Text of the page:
July 2018: Earth's 4th Warmest July on Record

August 20, 2018, 11:36 AM EDT

Above: The deadliest disaster of July 2018 was flooding in Japan that claimed 230 lives. Seen here is an aerial view of flooded houses in Kurashiki, Okayama prefecture, Japan, on July 8, 2018. Image credit: STR/AFP/Getty Images.

All-time record heat assaulted northern Europe, western Africa, portions of southern Asia, and California, helping make July 2018 the planet's fourth-warmest July since record keeping began in 1880, said NOAA's National Centers for Environmental Information (NCEI) on Monday. NASA rated July 2018 as the third-warmest July on record, with the only warmer July months coming in 2016 and 2017. Occasional differences in rankings between NASA and NOAA arise mostly due to how they handle data-sparse regions such as the Arctic, where few surface weather stations exist.

Global ocean temperatures during July 2018 were the sixth warmest on record, and global land temperatures were the fifth warmest on record, according to NOAA. Global satellite-measured temperatures in July 2018 for the lowest 8 km of the atmosphere were the fourth warmest in the 40-year record, according to the University of Alabama Huntsville (UAH) and RSS.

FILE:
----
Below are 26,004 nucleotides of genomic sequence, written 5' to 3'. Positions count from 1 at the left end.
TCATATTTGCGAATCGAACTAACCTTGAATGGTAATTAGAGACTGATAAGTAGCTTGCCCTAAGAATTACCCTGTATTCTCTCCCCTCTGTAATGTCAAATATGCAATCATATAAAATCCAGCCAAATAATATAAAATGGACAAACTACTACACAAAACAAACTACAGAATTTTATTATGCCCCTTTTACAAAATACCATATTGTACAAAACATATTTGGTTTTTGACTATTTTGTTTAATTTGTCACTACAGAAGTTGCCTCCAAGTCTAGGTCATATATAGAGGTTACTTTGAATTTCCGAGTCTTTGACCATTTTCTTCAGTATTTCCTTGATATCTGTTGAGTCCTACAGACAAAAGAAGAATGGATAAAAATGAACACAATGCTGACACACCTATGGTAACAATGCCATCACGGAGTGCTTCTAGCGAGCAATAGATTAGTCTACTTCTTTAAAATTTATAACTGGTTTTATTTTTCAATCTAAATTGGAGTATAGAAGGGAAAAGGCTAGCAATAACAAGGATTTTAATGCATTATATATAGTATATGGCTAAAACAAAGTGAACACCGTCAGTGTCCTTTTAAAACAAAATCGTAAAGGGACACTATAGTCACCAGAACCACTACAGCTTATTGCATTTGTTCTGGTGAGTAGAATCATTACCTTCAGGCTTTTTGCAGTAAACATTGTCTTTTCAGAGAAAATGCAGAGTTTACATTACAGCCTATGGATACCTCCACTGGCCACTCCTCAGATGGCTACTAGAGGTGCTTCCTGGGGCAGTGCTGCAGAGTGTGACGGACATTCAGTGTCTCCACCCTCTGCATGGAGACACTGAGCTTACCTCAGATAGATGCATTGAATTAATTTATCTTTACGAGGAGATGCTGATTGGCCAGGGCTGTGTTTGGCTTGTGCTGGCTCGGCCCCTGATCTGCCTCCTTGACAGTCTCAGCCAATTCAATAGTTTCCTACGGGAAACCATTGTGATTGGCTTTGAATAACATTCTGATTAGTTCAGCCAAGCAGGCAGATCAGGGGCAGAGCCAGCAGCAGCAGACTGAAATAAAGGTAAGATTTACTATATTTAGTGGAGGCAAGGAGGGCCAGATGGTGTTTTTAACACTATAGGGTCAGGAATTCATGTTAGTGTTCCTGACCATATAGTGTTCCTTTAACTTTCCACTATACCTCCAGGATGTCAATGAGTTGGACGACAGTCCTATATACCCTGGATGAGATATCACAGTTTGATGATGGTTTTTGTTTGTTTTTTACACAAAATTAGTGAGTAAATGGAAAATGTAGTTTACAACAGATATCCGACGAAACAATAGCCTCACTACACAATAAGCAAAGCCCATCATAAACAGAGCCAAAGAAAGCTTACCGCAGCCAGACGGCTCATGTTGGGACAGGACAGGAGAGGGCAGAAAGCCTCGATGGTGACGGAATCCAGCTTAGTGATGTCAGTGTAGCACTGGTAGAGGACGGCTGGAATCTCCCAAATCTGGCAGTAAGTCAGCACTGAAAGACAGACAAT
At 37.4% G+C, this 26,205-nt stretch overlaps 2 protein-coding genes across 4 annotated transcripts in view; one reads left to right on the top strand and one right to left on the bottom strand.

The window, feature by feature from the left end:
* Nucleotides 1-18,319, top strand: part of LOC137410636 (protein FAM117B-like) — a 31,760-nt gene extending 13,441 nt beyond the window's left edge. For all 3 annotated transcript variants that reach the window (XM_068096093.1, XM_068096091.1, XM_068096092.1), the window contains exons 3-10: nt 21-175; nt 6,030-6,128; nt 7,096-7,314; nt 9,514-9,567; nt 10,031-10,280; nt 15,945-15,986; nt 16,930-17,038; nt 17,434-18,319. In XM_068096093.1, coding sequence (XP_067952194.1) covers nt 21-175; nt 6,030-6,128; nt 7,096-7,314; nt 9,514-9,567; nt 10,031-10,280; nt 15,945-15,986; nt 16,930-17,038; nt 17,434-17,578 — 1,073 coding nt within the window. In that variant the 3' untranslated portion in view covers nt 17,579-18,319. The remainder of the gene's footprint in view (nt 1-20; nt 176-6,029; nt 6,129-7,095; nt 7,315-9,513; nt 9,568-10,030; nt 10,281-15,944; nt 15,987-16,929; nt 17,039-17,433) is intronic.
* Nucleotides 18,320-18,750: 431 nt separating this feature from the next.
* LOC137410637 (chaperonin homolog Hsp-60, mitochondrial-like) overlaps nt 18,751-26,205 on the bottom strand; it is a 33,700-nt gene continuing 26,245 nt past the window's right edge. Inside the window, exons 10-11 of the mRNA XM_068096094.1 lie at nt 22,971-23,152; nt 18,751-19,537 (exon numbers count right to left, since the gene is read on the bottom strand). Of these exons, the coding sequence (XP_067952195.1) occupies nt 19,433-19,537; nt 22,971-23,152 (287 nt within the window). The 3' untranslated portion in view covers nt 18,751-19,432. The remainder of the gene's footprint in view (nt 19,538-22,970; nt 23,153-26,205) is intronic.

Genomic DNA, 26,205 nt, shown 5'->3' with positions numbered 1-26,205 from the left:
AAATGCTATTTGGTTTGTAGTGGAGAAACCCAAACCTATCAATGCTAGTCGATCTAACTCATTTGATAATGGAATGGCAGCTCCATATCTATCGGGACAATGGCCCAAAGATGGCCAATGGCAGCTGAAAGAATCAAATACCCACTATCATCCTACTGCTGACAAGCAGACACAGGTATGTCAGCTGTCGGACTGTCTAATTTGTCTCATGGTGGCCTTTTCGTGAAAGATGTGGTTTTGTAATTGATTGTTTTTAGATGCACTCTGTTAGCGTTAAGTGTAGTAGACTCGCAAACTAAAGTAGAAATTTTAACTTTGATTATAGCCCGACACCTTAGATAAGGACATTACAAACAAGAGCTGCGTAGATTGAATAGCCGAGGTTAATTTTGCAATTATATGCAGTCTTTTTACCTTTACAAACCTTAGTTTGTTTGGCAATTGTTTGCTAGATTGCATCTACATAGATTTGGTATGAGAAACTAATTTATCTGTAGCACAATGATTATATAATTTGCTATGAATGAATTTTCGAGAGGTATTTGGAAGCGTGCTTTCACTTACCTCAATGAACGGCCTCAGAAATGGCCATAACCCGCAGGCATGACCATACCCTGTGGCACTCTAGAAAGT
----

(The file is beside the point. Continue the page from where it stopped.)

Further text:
The year-to-date period of January – July now ranks as the fourth warmest on record, and it is increasingly likely that the five warmest years on record globally will be 2014 through 2018. If an El Niño develops later this year, as predicted, that will give 2019 a very good chance of joining the pack. Barring a massive volcanic eruption, global temperature seems to be headed in one direction, and it isn't downward.

Departure of temperature from average
Figure 1. Departure of temperature from average for July 1895 - 2018. The fourth warmest Julys for the globe since record keeping began in 1880 have all occurred in the past four years. Image credit: National Centers for Environmental Information (NCEI).
Departure of temperature from average